The state Public Utilities Commission on Tuesday approved a construction permit for a $300 million wind farm of up to 103 turbines southeast of White.
Construction is expected to begin in 2008 and be completed in a year or so, an official with White Wind Farm LLC told the three-member commission.
White Wind Farm is a subsidiary of Navitas Energy Inc., a Minneapolis developer of wind energy.
The permit for what would be the state’s largest wind farm and an accompanying 29-page document that lays out all conditions was approved with little discussion, few questions and no opposition.
Dennis Falken, chairman of a local review committee in the White area, said everything seemed in order.
“We feel we’ve had all our questions answered reference this project,” Falken said.
“Do you feel comfortable with the project moving forward with this?” Commissioner Steve Kolbeck asked.
“Absolutely,” Falken said.
The wind turbines would be located on about 93 acres dispersed through 25 sections of land on Buffalo Ridge, a geological area that’s home to several hundred wind turbines in nearby Minnesota. The 200 megawatts of power would be fed into the Western Area Power Administration grid.
The only questions raised by PUC staff or commissioners involved the level of noise from the turbines, why not all would carry flashing red lights to warn aircraft, and why one tower will be allowed on native, unbroken sod contrary to wishes of the U.S. Fish and Wildlife Service.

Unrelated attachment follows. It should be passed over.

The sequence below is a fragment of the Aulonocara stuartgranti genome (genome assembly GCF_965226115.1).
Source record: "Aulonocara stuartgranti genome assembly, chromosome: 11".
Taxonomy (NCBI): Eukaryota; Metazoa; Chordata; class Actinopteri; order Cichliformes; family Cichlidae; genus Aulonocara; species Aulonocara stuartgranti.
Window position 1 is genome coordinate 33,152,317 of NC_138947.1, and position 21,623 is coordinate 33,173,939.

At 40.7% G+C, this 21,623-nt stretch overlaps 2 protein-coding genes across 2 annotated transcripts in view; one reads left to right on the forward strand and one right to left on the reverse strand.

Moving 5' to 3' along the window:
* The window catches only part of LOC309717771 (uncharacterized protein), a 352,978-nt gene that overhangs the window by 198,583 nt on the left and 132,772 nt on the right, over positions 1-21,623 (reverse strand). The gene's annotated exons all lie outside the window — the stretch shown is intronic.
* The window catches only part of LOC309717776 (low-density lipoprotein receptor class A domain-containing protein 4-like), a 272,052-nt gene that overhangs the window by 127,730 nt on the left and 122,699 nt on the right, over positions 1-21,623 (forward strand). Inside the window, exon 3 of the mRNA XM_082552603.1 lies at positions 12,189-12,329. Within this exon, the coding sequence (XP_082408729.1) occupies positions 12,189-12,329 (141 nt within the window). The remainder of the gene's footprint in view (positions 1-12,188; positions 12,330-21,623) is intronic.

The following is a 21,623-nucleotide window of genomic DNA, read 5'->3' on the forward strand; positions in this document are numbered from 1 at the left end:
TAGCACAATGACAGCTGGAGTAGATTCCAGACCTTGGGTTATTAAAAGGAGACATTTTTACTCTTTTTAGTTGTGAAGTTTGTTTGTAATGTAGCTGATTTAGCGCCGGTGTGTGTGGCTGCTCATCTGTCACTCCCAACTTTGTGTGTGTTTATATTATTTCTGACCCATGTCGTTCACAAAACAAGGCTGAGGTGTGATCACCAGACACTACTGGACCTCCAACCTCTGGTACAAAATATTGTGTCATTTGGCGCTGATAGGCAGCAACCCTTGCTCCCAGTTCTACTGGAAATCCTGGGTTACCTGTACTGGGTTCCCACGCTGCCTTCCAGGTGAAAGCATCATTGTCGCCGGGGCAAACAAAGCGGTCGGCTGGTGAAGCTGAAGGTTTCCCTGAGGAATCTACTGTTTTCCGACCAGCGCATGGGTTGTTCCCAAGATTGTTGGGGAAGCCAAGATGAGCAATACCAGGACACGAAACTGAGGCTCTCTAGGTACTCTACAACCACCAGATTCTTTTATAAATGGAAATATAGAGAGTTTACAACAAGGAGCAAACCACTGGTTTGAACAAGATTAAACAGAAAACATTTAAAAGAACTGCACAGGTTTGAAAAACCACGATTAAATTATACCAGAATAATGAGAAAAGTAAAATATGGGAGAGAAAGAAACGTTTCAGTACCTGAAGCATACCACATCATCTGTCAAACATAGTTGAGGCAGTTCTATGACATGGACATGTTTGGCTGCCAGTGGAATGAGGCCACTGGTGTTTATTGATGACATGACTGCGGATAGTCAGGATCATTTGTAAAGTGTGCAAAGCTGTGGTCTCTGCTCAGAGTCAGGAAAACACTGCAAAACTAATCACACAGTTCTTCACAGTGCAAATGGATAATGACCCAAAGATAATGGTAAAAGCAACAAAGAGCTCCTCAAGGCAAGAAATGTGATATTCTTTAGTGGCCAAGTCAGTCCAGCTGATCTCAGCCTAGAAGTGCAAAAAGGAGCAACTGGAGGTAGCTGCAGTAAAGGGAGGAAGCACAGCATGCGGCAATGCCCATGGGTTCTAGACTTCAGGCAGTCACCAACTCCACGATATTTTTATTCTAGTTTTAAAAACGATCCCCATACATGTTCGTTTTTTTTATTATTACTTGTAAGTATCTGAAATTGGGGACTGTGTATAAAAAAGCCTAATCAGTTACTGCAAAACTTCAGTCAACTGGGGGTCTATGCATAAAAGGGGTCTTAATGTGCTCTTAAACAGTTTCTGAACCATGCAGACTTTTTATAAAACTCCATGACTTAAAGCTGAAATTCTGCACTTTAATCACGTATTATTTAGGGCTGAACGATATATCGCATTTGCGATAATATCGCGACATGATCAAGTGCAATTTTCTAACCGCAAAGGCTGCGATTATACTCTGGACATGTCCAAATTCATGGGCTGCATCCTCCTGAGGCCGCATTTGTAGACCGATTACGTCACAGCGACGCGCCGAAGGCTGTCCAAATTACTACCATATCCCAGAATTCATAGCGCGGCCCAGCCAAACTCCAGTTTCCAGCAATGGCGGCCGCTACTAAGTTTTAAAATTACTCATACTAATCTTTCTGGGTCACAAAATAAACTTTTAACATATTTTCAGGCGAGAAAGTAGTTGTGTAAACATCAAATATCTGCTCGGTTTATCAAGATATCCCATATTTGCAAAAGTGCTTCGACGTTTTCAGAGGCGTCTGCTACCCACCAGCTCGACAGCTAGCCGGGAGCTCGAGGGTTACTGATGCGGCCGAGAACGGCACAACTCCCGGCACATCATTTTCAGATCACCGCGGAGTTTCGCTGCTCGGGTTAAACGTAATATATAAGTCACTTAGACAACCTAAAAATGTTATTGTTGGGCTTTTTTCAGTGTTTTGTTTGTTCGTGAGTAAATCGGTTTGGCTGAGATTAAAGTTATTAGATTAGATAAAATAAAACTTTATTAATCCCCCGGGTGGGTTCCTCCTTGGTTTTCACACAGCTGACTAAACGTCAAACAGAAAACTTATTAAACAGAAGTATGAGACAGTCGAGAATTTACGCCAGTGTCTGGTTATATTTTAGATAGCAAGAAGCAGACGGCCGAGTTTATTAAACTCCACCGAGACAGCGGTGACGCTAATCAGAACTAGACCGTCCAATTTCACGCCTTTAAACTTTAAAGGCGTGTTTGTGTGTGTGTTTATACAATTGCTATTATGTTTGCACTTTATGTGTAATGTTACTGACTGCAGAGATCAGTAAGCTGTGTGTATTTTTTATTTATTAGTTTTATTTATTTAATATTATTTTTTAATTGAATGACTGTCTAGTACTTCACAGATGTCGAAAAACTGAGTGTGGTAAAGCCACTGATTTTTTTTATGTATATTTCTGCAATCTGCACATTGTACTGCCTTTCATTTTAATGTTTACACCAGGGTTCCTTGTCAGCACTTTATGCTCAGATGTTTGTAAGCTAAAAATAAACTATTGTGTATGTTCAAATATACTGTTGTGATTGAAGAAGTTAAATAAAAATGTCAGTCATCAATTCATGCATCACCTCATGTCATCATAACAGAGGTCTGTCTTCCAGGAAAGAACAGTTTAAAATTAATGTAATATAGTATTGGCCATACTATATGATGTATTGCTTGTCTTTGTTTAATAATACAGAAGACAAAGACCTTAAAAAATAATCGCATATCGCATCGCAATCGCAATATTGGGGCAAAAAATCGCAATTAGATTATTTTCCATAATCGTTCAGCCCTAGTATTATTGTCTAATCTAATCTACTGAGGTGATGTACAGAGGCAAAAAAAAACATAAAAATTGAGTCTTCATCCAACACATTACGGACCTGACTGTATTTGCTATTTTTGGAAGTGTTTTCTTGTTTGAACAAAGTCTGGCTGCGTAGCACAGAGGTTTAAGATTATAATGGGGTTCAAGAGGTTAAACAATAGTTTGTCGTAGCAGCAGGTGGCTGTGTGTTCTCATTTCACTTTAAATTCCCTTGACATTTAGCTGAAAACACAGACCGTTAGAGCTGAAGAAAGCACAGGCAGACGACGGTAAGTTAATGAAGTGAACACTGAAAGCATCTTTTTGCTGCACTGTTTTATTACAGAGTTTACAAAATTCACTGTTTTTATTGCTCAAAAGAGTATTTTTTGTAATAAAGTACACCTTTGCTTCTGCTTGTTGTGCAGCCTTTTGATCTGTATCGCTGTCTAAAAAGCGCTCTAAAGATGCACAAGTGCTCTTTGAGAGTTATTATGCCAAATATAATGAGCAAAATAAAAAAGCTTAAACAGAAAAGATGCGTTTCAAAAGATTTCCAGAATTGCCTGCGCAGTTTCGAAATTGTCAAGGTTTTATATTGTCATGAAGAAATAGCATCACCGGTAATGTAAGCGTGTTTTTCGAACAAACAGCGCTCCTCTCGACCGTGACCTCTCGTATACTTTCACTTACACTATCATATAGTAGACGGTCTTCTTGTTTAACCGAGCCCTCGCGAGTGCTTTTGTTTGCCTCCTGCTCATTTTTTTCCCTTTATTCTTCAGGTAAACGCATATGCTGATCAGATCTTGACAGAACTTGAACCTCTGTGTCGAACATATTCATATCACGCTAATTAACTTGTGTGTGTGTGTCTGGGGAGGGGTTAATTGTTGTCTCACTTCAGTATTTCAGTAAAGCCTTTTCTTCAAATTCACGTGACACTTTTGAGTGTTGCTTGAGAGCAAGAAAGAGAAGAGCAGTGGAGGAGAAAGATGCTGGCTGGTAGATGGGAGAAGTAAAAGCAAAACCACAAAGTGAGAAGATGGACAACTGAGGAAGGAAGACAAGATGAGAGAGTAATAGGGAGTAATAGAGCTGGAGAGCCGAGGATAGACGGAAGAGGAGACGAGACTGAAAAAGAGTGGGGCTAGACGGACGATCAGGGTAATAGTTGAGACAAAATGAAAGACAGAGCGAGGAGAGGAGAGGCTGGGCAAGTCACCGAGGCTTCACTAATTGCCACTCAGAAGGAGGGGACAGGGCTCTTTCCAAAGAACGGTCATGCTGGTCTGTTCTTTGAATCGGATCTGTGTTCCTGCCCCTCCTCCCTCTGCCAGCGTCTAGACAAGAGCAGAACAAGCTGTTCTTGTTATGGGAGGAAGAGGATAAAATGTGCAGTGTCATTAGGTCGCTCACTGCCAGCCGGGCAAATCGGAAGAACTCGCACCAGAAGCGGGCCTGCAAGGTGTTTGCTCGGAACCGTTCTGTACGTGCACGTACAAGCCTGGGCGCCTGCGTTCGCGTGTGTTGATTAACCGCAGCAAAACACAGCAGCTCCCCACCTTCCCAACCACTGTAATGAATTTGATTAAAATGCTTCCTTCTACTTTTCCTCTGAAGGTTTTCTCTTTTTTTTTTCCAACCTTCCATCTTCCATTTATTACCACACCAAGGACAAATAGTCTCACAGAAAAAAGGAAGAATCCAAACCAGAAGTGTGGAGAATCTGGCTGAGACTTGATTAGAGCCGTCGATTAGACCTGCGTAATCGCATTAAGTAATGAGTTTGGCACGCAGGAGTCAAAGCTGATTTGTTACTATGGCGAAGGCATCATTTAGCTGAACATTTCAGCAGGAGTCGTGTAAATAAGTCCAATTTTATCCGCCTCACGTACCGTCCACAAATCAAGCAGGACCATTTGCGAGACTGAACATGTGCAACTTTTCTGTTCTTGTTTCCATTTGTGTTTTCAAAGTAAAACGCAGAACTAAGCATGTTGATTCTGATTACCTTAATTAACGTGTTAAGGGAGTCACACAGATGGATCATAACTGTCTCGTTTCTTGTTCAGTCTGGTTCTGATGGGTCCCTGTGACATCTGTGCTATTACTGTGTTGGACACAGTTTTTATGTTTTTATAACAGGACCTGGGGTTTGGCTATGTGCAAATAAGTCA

Satisfied with the answers, commissioners approved it unanimously.
“This is great news,” Chairman Dusty Johnson said. “This is more development for Brookings County, and I think we’re looking at 10 to 12 jobs, and it’s exciting to see more renewable energy on the South Dakota landscape.”
Navitas, which also operates a 63-turbine wind farm in Lee County, Ill., said 50 to 75 workers will be needed for construction and 10-12 to maintain and monitor the project when operational.
“We’re glad to see you’re able to get through all the hoops and your transmission processes on track, and we look forward to continuing your construction process throughout the state of South Dakota,” said Commissioner Gary Hanson. “We’ve got another 400 miles across the state.”
Navitas signed a 20-year renewable lease with landowners to place turbines and associated infrastructure on their land. The company projects a cost of $9.8 million in 2006 dollars – minus any salvage value – if the project ends, all equipment is removed and the land is returned to its current condition.
The project would require 45 miles of underground cable and nine miles of aboveground cable linking the turbines. An electric substation would be built adjacent to an existing substation.
27 June 2007
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